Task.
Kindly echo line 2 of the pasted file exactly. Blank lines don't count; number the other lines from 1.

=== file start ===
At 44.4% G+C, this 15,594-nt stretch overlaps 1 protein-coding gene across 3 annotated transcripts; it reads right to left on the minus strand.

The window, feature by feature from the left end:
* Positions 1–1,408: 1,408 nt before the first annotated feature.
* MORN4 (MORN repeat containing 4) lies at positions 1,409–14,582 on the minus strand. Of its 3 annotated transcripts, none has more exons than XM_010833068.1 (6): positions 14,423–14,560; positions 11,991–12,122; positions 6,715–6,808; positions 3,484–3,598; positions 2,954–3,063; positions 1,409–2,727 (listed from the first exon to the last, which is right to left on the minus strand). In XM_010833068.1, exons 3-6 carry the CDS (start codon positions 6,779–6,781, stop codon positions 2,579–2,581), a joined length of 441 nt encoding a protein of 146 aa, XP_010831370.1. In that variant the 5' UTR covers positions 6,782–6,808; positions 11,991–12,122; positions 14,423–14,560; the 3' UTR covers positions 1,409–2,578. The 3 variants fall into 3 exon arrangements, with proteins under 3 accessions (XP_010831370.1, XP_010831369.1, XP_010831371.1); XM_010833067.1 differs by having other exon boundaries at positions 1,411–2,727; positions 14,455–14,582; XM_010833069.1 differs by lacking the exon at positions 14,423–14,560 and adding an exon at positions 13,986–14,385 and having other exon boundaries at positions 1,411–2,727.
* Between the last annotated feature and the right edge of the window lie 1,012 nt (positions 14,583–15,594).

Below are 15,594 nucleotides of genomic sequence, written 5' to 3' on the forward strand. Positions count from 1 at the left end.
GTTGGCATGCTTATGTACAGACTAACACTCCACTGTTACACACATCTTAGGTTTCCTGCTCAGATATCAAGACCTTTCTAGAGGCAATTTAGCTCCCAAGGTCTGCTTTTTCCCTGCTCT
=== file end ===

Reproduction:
The window, feature by feature from the left end: